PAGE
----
KANSAS CITY, Mo. - Police constantly warn motorists about the dangers of distracted driving. In most states, they can even give you a ticket for texting behind the wheel.
But a 41 Action News investigation found some officers are not taking their own advice, allowing their attention to stray from the road to patrol vehicles filled with the latest police technology. That distracted driving is leading to wrecks and putting those officers -- and the public -- at risk.
Drivers share their police crash stories
In August of 2012, Robert Dyer was driving on Crysler Avenue in Independence, Mo., when he put on his blinker and slowed to make a right-hand turn.
In his mirror, Dyer could see an Independence police car rapidly approaching.
"I yelled, 'Watch out' to my friend in the passenger seat," Dyer told 41 Action News.
The rear-end collision twisted Dyer's truck around. His friend went to the hospital. Dyer's head smashed the back window of his truck from the recoil. The crash report indicates the officer was looking at his computer and never even hit the brakes before the collision.
"I'm just sitting there thinking that there's this policy about everyone with cellphones and other things that you're not supposed to do in the car,” Dyer said. “But here police officers get by with it. Kind of seems like a double standard."
In Sugar Creek, an officer reading text messages hit a parked Salvation Army bus. In Lee's Summit, an officer looking at his computer hit a curb and popped a tire.
Similar stories played out in other parts of Missouri. In October of 2012, Jill Pingel stopped her car in traffic, looked in her rear-view mirror and noticed a St. Louis County officer staring down at his computer. She braced for the impact.
"It was my last day of maternity leave," Pingel said. "I was extremely lucky that my baby girl just happened to be at home instead of riding with me in the car during that errand."
Dashcam videos | Police crashes http://bit.ly/ZCwTjL
In December of 2011, Marie Unterreiner was rear-ended by a Florissant police officer as she turned into her cul-de-sac.
"He told me he was running my license plates," Unterreiner said. "I just had my wisdom teeth out and my chin hit the steering wheel, so it hurt like hell."
And in August of 2012, dashcam video obtained by 41 Action News showed another crash. In that incident, a Missouri state trooper was responding to an emergency and looking at his computer. When his car drifted off the road at 60 mph, the trooper overcorrected and skidded into a ditch.
RELATED | Mom fights distracted driving by police http://bit.ly/10hO9j9
But perhaps the most dramatic incident was a close call for a Johnson County, Mo., sheriff's deputy. According to the crash report, the deputy was on his cell phone on a rural gravel road.
He approached a railroad crossing and didn't notice a train coming until the very last moment. The deputy slammed on the brakes, but the train hit the front of the patrol vehicle, spinning it parallel with the tracks.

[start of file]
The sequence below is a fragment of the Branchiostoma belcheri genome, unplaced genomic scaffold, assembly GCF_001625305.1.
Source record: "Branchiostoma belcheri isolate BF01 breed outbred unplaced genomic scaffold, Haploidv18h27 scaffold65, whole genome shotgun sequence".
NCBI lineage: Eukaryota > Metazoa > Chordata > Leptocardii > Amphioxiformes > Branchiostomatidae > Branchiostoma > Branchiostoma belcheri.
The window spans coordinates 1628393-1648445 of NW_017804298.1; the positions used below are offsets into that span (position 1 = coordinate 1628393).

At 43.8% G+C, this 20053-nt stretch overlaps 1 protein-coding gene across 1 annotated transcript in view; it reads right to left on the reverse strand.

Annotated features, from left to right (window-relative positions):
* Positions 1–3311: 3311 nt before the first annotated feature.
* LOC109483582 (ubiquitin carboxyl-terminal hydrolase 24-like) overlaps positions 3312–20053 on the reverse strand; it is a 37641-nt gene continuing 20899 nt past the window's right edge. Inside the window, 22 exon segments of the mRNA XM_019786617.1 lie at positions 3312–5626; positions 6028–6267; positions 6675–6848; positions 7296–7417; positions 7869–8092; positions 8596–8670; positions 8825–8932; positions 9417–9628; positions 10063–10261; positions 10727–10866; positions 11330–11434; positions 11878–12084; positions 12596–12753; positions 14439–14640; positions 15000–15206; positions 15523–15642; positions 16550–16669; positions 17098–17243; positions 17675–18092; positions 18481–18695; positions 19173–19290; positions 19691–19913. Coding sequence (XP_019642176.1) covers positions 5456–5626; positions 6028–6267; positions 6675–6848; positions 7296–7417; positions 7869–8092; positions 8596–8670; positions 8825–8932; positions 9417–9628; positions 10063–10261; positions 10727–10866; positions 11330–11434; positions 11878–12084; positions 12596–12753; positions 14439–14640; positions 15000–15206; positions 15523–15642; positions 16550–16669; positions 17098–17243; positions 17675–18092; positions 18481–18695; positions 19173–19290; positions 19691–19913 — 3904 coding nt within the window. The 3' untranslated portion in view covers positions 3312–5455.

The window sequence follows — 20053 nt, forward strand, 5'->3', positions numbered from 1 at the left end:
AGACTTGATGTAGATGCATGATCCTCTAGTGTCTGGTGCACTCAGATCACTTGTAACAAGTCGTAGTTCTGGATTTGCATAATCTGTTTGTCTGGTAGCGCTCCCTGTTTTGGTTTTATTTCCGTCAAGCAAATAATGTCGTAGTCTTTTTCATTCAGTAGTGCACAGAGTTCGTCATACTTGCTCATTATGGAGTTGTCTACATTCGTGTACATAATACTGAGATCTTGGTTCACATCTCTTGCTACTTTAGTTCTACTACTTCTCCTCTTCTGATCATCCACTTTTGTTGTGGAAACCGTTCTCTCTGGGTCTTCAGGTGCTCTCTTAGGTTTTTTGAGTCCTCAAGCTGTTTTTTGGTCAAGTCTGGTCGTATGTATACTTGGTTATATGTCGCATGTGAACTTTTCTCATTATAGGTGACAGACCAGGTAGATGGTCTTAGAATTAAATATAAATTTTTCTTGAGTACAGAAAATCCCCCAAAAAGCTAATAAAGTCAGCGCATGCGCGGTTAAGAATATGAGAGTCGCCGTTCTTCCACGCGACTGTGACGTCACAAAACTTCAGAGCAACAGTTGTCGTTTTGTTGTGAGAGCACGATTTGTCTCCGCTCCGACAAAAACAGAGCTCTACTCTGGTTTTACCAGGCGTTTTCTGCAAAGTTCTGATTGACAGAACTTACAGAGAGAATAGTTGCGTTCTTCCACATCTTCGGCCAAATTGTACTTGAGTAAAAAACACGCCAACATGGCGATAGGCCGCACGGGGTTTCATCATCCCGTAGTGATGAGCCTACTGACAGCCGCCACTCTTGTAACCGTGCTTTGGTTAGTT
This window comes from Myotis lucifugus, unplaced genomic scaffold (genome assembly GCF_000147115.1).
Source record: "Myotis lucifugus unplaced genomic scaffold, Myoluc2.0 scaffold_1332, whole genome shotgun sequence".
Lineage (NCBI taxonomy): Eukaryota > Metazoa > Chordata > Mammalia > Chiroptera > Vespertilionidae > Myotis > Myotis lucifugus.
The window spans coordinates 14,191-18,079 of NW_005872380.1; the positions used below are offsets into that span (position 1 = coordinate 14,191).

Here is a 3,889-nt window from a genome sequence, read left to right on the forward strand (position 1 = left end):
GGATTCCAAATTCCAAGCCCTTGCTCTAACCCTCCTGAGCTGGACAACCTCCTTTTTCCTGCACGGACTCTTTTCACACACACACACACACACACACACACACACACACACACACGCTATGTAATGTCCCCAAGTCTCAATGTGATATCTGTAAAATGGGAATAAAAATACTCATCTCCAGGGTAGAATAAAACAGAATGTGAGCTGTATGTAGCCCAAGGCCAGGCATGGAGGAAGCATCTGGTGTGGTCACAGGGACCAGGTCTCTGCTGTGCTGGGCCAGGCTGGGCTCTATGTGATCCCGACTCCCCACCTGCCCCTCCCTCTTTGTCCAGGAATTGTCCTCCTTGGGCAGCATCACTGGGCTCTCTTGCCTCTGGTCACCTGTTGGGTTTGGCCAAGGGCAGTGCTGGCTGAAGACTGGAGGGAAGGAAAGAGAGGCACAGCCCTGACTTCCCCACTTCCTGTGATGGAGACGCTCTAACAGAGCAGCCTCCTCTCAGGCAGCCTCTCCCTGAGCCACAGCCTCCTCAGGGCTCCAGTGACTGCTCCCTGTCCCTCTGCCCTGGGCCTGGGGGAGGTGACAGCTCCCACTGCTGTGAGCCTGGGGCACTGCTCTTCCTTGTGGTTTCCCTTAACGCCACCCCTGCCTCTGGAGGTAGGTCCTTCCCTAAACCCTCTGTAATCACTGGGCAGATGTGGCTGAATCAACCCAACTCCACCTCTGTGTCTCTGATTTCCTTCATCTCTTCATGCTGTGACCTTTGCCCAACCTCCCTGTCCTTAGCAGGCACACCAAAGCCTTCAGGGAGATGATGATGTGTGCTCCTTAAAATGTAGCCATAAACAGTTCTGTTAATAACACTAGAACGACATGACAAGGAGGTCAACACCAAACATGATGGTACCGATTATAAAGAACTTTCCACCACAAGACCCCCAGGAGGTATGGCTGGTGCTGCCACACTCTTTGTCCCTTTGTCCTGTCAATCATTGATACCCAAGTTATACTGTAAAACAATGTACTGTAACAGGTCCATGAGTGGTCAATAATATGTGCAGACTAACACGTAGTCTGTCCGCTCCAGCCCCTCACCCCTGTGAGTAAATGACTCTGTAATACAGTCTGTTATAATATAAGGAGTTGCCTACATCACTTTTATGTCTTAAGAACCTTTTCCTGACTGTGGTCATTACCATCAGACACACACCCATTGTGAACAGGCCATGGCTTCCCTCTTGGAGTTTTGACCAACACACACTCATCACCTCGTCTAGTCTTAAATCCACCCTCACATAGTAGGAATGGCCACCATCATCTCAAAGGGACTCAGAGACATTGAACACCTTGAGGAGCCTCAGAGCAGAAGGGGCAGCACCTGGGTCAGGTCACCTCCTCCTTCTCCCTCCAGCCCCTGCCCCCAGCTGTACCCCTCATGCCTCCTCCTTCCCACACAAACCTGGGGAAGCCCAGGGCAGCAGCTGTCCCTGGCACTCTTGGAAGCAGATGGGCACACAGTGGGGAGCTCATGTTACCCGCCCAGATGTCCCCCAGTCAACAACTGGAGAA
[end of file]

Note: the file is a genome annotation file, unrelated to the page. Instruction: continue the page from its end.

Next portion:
The deputy was not seriously injured, but Sheriff Charles Heiss said he was probably just a couple of feet away from losing his life.
The Union Pacific train captured the collision on video, but a company spokesman declined to provide the footage to 41 Action News.
How often is distracted driving blamed for police crashes?
In 2012, there were at least 35 law enforcement-related crashes that involved some type of technology distraction, according to statewide data provided to 41 Action News by the Missouri State Highway Patrol. That figure could grow because staff members are still entering crash reports into the system from the last few months of the year.
The specific overview of distraction-related crashes is possible because of more detailed crash reports that debuted in 2012. When "inattention" is checked as a contributing circumstance, an investigating officer now has the option to choose up to 15 different factors -- everything from texting to eating to fiddling with the stereo.
TIMELINE | Technology-related police crashes in 2012 http://bit.ly/Zzf3OK
Of course, the accuracy of the statistics also depend on the honesty of the officers involved in the crashes. If an officer fails to mention that he was on his cellphone when he wrecked a patrol car, it likely wouldn't be tallied in the database as a distraction-related crash.
From St. Louis to the Kansas City area, 41 Action News reviewed crash reports in which officers admitted their attention had shifted from the road. In the majority of the reports, officers said they were looking at their in-car computers before a crash.
"Yeah, it's very easy to get distracted with everything going on inside this car," said Sgt. Andy Coats, a 17-year veteran with the MSHP.
During a ridealong with 41 Action News, Coats rattled off all of the devices that now require an officer’s attention inside a patrol vehicle: a siren box, radar speed enforcement, two radios for communication, license plate scanners